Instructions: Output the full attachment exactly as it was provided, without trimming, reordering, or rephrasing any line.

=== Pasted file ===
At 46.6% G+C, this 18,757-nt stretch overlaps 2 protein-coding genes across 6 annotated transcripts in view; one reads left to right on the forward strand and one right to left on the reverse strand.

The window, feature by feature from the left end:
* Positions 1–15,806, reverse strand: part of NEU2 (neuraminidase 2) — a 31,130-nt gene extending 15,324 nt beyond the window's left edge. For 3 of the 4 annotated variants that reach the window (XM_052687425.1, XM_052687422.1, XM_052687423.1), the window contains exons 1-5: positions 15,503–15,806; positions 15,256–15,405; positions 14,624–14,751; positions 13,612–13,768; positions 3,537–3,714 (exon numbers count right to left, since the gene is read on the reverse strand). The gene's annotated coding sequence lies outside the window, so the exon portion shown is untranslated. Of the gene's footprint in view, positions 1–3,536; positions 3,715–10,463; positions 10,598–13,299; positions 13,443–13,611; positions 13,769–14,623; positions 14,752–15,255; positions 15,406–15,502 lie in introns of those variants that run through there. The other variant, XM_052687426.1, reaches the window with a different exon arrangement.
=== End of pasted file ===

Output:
At 46.6% G+C, this 18,757-nt stretch overlaps 2 protein-coding genes across 6 annotated transcripts in view; one reads left to right on the forward strand and one right to left on the reverse strand.

The window, feature by feature from the left end:
* Positions 1–15,806, reverse strand: part of NEU2 (neuraminidase 2) — a 31,130-nt gene extending 15,324 nt beyond the window's left edge. For 3 of the 4 annotated variants that reach the window (XM_052687425.1, XM_052687422.1, XM_052687423.1), the window contains exons 1-5: positions 15,503–15,806; positions 15,256–15,405; positions 14,624–14,751; positions 13,612–13,768; positions 3,537–3,714 (exon numbers count right to left, since the gene is read on the reverse strand). The gene's annotated coding sequence lies outside the window, so the exon portion shown is untranslated. Of the gene's footprint in view, positions 1–3,536; positions 3,715–10,463; positions 10,598–13,299; positions 13,443–13,611; positions 13,769–14,623; positions 14,752–15,255; positions 15,406–15,502 lie in introns of those variants that run through there. The other variant, XM_052687426.1, reaches the window with a different exon arrangement.